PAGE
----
Tuesday, April 27, 2010
For most of the series to date, the Bene Gesserit, who apparently were modeled after Catholic religious orders (I seem to recall a comment, I believe in God Emperor of Dune, where Leto II compares them, in an unfavorable fashion, to 16th and 17th century Jesuits), have been presented either as cold-hearted genetic manipulators or as active antagonists to the Atreides protagonists of the previous four novels. It took some adjustment on my part to view the narrative here in light of their extended stage time. If it weren't for the reappearance of the Idaho ghola and yet another Atreides descendant, I am not for sure if I would have been able to buy the shift in narrative. Herbert certainly did not do too much to help change reader perspectives of the Bene Gesserit and, later, the other main forces in the old Imperium.
As was the case with the previous volume, Heretics of Dune is set well after the events of the previous novel. 1500 years have passed this time since the "transformation" of the God Emperor Leto II into what his worshipers on the now again-arid planet of (Ar)Rakis call the Divided God. The pent-up frustrations that had built up in the human species under Leto II's rigid 3500 year control have exploded into a universes-expanding event called The Scattering. Recently, some of forces within The Scattering have returned to the lands of the Imperium and led by the Honored Matres, they seem hell-bent on unleashing destruction whenever they cannot manipulate their way into control. Only the Bene Gesserit, their untrustworthy allies-by-necessity the Bene Tleilaxu, and the military prowess of the recalled Bashar Miles Teg (whose purposeful resemblance to the old Duke Leto I plays a major role in the novel) appear to stand in the way of the Honored Matres gaining complete. And on Rakis, a long-foretold controller of the sandworms, Sheeana, has appeared.
Although Herbert did cover these topics to some degree or another in his previous four volumes, in Heretics of Dune, the religious backstories behind the Bene Gesserit and the Bene Tleilaxu come to the fore. The religious fervor of the Zensunnis and Zensufis and how each have affected some of the motivations behind the the groups' actions throughout the series makes for some fascinating scenes. However, Herbert appears more interested, as he did to a lesser extent in the earlier novels, in the cynical manipulations of the religious orders than on the consequences of the faiths of the various groups. I could not help but to wonder if this focus on the manipulative forces within religious communities might have contributed to the sense of cold distance that I had on several occasions here and in the earlier novels whenever there would be scenes involving religious groups. There just seemed to be little to these faiths other than how religions can control people and shape their desires.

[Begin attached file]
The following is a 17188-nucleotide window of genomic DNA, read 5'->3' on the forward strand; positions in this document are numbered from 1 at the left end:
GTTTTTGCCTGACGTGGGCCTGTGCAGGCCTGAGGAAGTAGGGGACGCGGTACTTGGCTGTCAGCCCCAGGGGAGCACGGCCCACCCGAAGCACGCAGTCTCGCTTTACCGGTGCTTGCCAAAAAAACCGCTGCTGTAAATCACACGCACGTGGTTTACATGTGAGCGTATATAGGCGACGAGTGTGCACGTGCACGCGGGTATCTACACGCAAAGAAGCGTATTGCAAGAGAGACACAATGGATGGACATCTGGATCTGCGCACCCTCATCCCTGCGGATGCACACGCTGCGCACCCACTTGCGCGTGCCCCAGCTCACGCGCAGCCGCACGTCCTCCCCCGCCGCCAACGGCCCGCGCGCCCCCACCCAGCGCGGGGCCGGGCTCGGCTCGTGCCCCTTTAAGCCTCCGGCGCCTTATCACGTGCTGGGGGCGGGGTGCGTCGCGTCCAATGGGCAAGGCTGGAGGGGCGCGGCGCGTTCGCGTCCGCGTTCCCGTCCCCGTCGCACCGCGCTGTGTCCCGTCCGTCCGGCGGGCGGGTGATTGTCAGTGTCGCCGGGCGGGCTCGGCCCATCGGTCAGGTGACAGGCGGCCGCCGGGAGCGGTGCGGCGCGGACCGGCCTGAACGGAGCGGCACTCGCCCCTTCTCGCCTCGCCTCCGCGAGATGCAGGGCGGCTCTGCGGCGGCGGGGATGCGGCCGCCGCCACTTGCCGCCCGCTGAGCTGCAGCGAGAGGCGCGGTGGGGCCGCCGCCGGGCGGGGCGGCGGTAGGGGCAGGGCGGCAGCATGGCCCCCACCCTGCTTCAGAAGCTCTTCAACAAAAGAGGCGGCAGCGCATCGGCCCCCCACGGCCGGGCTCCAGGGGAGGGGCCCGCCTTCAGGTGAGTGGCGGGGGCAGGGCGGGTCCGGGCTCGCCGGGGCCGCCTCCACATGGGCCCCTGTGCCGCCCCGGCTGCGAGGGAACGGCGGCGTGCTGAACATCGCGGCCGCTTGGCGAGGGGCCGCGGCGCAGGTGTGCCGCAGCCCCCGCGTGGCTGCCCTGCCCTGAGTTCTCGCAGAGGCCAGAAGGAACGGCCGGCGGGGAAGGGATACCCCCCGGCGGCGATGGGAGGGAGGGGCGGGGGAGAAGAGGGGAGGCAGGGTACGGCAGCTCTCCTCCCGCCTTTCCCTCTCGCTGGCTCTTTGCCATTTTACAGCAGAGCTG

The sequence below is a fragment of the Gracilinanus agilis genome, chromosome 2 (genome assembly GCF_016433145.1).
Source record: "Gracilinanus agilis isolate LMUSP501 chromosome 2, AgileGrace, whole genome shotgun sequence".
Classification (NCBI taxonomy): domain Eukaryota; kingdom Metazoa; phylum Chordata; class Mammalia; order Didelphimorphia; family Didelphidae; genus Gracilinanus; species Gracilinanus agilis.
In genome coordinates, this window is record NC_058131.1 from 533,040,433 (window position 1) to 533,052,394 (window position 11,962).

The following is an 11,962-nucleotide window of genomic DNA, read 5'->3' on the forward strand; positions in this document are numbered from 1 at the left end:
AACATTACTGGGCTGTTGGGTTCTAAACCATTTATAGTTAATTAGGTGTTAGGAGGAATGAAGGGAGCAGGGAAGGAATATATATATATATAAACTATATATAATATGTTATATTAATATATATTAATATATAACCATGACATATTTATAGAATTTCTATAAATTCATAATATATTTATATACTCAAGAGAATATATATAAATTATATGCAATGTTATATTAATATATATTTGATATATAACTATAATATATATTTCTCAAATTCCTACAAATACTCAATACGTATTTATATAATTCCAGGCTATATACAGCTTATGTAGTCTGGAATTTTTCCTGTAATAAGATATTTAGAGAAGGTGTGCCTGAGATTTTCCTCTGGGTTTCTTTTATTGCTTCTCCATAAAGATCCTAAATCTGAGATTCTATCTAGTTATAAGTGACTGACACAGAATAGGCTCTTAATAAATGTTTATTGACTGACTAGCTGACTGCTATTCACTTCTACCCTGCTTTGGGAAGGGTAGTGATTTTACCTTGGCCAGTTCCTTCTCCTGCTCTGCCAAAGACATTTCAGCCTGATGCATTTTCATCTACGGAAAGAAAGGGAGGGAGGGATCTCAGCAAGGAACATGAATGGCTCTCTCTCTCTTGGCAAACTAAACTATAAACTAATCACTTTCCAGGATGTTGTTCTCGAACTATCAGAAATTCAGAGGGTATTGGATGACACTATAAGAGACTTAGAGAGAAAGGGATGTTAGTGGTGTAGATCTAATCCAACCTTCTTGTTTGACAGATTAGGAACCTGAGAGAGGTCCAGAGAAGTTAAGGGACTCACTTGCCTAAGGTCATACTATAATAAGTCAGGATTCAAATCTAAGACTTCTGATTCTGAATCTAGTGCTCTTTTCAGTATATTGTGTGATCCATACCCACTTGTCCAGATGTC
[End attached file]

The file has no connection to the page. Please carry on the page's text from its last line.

The characterizations were better here, perhaps because there was not as much of an introspective bent to the narrative. The Bashar Miles Teg and the latest Duncan Idaho ghola in particular were interesting because more time was spent showing their inner conflicts, as Herbert did not seem to rely as much upon internal monologues to drive the plot as he did in the earlier novels. In fact, Idaho plays a much more central role to the plot here, although at first it took a while for Herbert to explain just exactly why the Bene Gesserit and the Bene Tleilaxu kept reviving him centuries after Leto II's sandtrout dissolution. Having him be, even more so than was the case in God Emperor of Dune, a source of "wild" genes in the thousands of generations of genetic crossbreeding added an intriguing element to the plot, one that I'm curious to see if it will carry over to Chapter House: Dune.
I found the narrative, and in particular the prose, to be easier to focus. As I noted in my previous commentaries, Herbert's prose often was dense at the expense of a good story flow. Here, with the lessening of internal monologues and on showing the effects of the changes introduced in the first four volumes, everything seemed to flow better. This is not to say that there weren't some interesting concepts introduced or explored here. The Honored Matres and their manipulations of males was in turns intriguing and off-putting. Having biological developments, particularly of a sexual nature, enhanced by training certainly created a looming menace to the Honored Matres, although this also had its drawbacks. One scene late in the novel involved the Honored Matre Murbella and Duncan Idaho was a bit disjointed in how clinical a sex scene was described. This was especially true in reading descriptions of a "pulsing vagina," which unfortunately conjured up images closer to the infamous South Park episode starring Oprah's minge. Suffice to say, Herbert did not write a good sex scene there.
I am going to hold back on discussing my perceptions of gender roles in the latter Dune novels until the next one, since Chapter House: Dune reads more like the second half of this novel rather than a distinct novel of its own. I will note that despite exploring the backstories more here, Herbert certainly left much to be explored. I wonder if Heretics of Dune was indeed conceived as the opener of a trilogy, as it had the feel of setting up situations and the chief participants more than it did as something that could be read semi-independently of the other novels. Regardless, I enjoyed it more this time around than I did when I originally read it back in 2001. Looking forward to the final volume, despite knowing that Herbert's original vision most likely was not fulfilled in the stories co-written by his son and Kevin Anderson.